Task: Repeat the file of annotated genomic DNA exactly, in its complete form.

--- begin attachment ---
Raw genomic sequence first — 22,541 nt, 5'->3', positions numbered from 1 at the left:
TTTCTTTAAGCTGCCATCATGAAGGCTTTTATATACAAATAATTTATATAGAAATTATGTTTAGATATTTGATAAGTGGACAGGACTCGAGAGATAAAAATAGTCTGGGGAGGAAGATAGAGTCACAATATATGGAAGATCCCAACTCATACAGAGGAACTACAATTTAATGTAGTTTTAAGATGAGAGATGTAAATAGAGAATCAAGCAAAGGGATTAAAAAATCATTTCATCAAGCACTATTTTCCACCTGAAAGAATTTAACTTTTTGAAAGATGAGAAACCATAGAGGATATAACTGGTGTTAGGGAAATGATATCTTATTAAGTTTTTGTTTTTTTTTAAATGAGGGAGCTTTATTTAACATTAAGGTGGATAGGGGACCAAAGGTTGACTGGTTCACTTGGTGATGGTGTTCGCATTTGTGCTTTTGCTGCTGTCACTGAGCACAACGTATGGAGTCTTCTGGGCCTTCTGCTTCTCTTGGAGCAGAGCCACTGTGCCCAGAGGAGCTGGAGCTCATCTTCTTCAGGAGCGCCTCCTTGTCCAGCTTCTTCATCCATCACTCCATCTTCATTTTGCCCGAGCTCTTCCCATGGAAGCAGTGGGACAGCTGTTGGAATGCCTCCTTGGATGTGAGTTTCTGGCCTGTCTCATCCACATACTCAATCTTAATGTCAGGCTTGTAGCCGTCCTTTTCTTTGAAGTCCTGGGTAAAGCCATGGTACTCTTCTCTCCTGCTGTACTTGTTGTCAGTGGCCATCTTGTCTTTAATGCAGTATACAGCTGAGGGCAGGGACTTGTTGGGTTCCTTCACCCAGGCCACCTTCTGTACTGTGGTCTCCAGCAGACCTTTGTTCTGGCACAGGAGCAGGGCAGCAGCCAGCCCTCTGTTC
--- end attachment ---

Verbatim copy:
Raw genomic sequence first — 22,541 nt, 5'->3', positions numbered from 1 at the left:
TTTCTTTAAGCTGCCATCATGAAGGCTTTTATATACAAATAATTTATATAGAAATTATGTTTAGATATTTGATAAGTGGACAGGACTCGAGAGATAAAAATAGTCTGGGGAGGAAGATAGAGTCACAATATATGGAAGATCCCAACTCATACAGAGGAACTACAATTTAATGTAGTTTTAAGATGAGAGATGTAAATAGAGAATCAAGCAAAGGGATTAAAAAATCATTTCATCAAGCACTATTTTCCACCTGAAAGAATTTAACTTTTTGAAAGATGAGAAACCATAGAGGATATAACTGGTGTTAGGGAAATGATATCTTATTAAGTTTTTGTTTTTTTTTAAATGAGGGAGCTTTATTTAACATTAAGGTGGATAGGGGACCAAAGGTTGACTGGTTCACTTGGTGATGGTGTTCGCATTTGTGCTTTTGCTGCTGTCACTGAGCACAACGTATGGAGTCTTCTGGGCCTTCTGCTTCTCTTGGAGCAGAGCCACTGTGCCCAGAGGAGCTGGAGCTCATCTTCTTCAGGAGCGCCTCCTTGTCCAGCTTCTTCATCCATCACTCCATCTTCATTTTGCCCGAGCTCTTCCCATGGAAGCAGTGGGACAGCTGTTGGAATGCCTCCTTGGATGTGAGTTTCTGGCCTGTCTCATCCACATACTCAATCTTAATGTCAGGCTTGTAGCCGTCCTTTTCTTTGAAGTCCTGGGTAAAGCCATGGTACTCTTCTCTCCTGCTGTACTTGTTGTCAGTGGCCATCTTGTCTTTAATGCAGTATACAGCTGAGGGCAGGGACTTGTTGGGTTCCTTCACCCAGGCCACCTTCTGTACTGTGGTCTCCAGCAGACCTTTGTTCTGGCACAGGAGCAGGGCAGCAGCCAGCCCTCTGTTC